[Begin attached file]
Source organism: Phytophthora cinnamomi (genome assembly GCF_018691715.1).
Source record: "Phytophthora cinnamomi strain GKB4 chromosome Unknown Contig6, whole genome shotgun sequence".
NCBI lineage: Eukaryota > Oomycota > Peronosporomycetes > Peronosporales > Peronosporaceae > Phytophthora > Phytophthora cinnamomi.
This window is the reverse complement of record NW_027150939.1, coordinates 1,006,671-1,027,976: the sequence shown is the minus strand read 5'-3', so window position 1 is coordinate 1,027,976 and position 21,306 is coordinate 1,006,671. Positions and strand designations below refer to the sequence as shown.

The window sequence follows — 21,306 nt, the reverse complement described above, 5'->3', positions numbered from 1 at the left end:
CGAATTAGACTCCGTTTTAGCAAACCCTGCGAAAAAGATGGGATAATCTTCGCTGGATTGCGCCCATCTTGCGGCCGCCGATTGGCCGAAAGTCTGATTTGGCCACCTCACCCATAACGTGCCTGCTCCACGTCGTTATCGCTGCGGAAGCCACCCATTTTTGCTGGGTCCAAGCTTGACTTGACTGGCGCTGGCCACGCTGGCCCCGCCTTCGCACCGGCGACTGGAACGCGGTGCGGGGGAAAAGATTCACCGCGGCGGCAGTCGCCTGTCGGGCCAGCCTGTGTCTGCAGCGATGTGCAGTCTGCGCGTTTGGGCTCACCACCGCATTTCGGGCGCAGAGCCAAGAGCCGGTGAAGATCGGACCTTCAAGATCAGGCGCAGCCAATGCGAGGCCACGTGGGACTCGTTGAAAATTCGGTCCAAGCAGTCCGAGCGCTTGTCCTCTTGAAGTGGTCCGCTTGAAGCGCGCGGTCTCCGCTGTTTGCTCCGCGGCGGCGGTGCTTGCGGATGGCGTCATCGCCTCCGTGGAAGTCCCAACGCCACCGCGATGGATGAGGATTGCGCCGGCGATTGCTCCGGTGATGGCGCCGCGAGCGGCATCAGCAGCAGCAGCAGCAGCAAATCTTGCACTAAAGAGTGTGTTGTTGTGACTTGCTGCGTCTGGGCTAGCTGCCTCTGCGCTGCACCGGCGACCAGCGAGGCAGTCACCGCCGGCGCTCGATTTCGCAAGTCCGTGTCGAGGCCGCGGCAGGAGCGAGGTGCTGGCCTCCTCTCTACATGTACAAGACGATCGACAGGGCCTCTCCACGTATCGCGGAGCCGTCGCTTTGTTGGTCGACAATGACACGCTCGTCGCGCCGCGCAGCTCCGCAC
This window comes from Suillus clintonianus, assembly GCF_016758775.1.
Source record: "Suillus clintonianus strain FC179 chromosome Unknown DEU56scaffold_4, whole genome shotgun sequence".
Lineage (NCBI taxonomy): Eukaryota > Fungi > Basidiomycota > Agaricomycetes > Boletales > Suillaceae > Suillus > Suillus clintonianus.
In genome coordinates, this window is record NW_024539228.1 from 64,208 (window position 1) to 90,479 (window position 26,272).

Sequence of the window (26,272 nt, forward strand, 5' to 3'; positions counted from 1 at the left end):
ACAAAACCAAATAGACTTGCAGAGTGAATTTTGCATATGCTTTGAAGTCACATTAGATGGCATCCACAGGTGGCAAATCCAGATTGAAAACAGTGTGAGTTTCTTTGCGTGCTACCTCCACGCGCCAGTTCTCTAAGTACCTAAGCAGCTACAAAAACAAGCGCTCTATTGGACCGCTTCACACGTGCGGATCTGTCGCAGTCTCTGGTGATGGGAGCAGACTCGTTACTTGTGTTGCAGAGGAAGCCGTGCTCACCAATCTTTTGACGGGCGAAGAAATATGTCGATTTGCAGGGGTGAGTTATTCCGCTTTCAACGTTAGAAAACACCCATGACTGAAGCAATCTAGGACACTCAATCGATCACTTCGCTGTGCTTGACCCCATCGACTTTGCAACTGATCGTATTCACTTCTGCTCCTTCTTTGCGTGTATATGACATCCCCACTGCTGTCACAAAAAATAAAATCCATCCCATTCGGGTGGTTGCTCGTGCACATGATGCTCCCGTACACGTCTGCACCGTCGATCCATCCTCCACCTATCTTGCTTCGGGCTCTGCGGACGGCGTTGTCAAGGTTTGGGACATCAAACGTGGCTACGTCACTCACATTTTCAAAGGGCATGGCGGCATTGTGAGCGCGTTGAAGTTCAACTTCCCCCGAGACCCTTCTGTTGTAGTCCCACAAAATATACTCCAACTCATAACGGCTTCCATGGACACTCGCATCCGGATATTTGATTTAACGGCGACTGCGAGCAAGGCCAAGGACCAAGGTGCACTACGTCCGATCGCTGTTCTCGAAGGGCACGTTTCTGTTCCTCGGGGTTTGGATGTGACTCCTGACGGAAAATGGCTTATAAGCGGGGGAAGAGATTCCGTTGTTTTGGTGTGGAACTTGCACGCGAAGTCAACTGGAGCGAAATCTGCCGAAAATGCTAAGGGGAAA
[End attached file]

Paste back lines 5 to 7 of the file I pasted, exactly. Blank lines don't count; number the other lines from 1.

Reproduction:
The window sequence follows — 21,306 nt, the reverse complement described above, 5'->3', positions numbered from 1 at the left end:
CGAATTAGACTCCGTTTTAGCAAACCCTGCGAAAAAGATGGGATAATCTTCGCTGGATTGCGCCCATCTTGCGGCCGCCGATTGGCCGAAAGTCTGATTTGGCCACCTCACCCATAACGTGCCTGCTCCACGTCGTTATCGCTGCGGAAGCCACCCATTTTTGCTGGGTCCAAGCTTGACTTGACTGGCGCTGGCCACGCTGGCCCCGCCTTCGCACCGGCGACTGGAACGCGGTGCGGGGGAAAAGATTCACCGCGGCGGCAGTCGCCTGTCGGGCCAGCCTGTGTCTGCAGCGATGTGCAGTCTGCGCGTTTGGGCTCACCACCGCATTTCGGGCGCAGAGCCAAGAGCCGGTGAAGATCGGACCTTCAAGATCAGGCGCAGCCAATGCGAGGCCACGTGGGACTCGTTGAAAATTCGGTCCAAGCAGTCCGAGCGCTTGTCCTCTTGAAGTGGTCCGCTTGAAGCGCGCGGTCTCCGCTGTTTGCTCCGCGGCGGCGGTGCTTGCGGATGGCGTCATCGCCTCCGTGGAAGTCCCAACGCCACCGCGATGGATGAGGATTGCGCCGGCGATTGCTCCGGTGATGGCGCCGCGAGCGGCATCAGCAGCAGCAGCAGCAGCAAATCTTGCACTAAAGAGTGTGTTGTTGTGACTTGCTGCGTCTGGGCTAGCTGCCTCTGCGCTGCACCGGCGACCAGCGAGGCAGTCACCGCCGGCGCTCGATTTCGCAAGTCCGTGTCGAGGCCGCGGCAGGAGCGAGGTGCTGGCCTCCTCTCTACATGTACAAGACGATCGACAGGGCCTCTCCACGTATCGCGGAGCCGTCGCTTTGTTGGTCGACAATGACACGCTCGTCGCGCCGCGCAGCTCCGCAC
This window comes from Suillus clintonianus, assembly GCF_016758775.1.